Originally Published: August 26, 2017 5:59 a.m.
Human history abounds with all kinds of walls built for all sorts of reasons, which is the essence of this column.
The Great Wall of China, originally built in BCE history and later during the Ming Dynasty, may be the oldest original wall still in existence, yet the Berlin Wall is probably the most known and bitterly remembered … by many of us!
For those who’ve forgotten or are too young to really know or care, post-World War II resulted in dividing West Germany between Great Brittan, the U.S. and France, known as the Federal Republic of Germany. The Soviet Union, already occupying the Eastern zone, considered East Germany its rightful war property, and when East Germany finally achieved sovereignty the Soviet Union continued to dominate East Germany as a communist society.
By August 1961 the Soviet Union unobtrusively built its first of several walls to keep dissatisfied East Germans within its eventual hundred-mile boundaries. West Berliners were flourishing by then, while the walled East Germans were suffering!
Finally in 1989, with mounting worldwide pressure, the “Berlin Wall” was torn down. It surprised East Germans on both sides of the wall and they joyfully joined in celebrating the wall’s destruction and open passage.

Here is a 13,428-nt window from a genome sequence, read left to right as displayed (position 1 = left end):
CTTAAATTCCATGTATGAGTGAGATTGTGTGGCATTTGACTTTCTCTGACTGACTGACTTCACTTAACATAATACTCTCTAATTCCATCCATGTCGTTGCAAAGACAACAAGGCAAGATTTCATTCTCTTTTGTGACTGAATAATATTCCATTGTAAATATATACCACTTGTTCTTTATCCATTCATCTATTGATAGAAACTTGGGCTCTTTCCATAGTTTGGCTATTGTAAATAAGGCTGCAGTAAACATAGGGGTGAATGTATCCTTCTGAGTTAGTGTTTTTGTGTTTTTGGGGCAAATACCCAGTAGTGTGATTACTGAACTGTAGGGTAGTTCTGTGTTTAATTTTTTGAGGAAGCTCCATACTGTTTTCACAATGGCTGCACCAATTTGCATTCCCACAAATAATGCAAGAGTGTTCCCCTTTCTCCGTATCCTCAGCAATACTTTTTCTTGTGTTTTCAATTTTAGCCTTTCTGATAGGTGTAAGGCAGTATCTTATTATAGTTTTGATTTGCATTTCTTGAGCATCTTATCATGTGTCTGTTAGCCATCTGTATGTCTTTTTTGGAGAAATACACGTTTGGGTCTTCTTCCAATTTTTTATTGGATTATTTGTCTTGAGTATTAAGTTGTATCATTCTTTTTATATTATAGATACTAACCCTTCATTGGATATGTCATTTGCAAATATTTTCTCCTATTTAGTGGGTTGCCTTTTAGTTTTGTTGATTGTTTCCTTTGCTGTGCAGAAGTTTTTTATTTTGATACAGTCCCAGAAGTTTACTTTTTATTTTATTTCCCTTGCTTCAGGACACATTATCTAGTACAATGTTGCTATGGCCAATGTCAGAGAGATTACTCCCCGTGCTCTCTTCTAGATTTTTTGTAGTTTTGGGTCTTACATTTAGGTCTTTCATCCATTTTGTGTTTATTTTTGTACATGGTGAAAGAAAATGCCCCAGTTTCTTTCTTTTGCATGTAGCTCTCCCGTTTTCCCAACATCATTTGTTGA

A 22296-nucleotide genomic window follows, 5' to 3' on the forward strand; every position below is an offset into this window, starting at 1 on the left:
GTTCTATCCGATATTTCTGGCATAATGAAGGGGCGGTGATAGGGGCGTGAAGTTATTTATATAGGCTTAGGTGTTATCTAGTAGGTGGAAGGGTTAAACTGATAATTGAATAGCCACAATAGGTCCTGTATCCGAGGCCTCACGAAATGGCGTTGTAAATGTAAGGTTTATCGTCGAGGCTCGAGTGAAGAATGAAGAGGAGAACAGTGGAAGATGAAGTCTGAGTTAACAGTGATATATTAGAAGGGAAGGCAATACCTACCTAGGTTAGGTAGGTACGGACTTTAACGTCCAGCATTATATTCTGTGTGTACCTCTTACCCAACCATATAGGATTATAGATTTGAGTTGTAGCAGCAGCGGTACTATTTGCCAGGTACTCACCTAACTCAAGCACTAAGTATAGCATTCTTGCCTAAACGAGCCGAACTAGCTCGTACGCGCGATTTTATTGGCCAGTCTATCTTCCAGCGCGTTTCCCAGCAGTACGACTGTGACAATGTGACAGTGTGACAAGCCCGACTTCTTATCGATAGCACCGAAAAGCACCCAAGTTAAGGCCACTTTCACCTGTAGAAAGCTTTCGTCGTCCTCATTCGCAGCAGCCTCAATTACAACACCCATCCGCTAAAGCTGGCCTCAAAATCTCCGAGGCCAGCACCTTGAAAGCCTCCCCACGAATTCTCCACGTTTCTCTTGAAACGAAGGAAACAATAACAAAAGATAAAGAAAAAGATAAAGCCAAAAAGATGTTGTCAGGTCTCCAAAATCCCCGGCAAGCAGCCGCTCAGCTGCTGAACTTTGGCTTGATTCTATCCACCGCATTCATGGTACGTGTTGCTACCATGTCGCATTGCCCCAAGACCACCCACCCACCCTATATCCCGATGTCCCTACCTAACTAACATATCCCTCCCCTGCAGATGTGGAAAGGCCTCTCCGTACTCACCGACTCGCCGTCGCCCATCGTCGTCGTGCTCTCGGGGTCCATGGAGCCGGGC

Nations throughout history have built walls for similar reasons, to either keep people in or keep them out. Either reason strongly suggests a xenophobic-type message that tends to thwart any compromised efforts to amalgamate or simply understand and get along with other groups.
The minions on either side of such walls may have succumbed to their leaders’ personal biases and negative influences. Then the outcome of walls too often becomes obstacles to expanding positive relationships with “those suspicious strangers.”
Despite our nation’s relatively brief existence for less than 300 years, the United States has become the most culturally rich, prosperous country on our planet. Our freely interactive populous of mixed ethnicity and race has everything to do with such success. Never actually walled-in, our country has truly thrived on a welcomed influx of grateful immigrants throughout the world.
History has constantly reminded us that walls create disastrous outcomes such as segregation, prejudice, and paranoia – all of which restrict any open interaction or democratic freedom. Perhaps that’s why I’m not surprised a “clinically antisocial megalomaniac” like President Trump “promises” to be a great wall builder keeping “dangerous” foreigners out of our democracy.
It may be ironic that we have always needed immigrants as much as they need us. In fact, walls tend to thwart any synergistic problem solving, while stifling progress with pervasive distrust of strangers.
Larry Wonderling, Ph.D., is a resident of Dewey.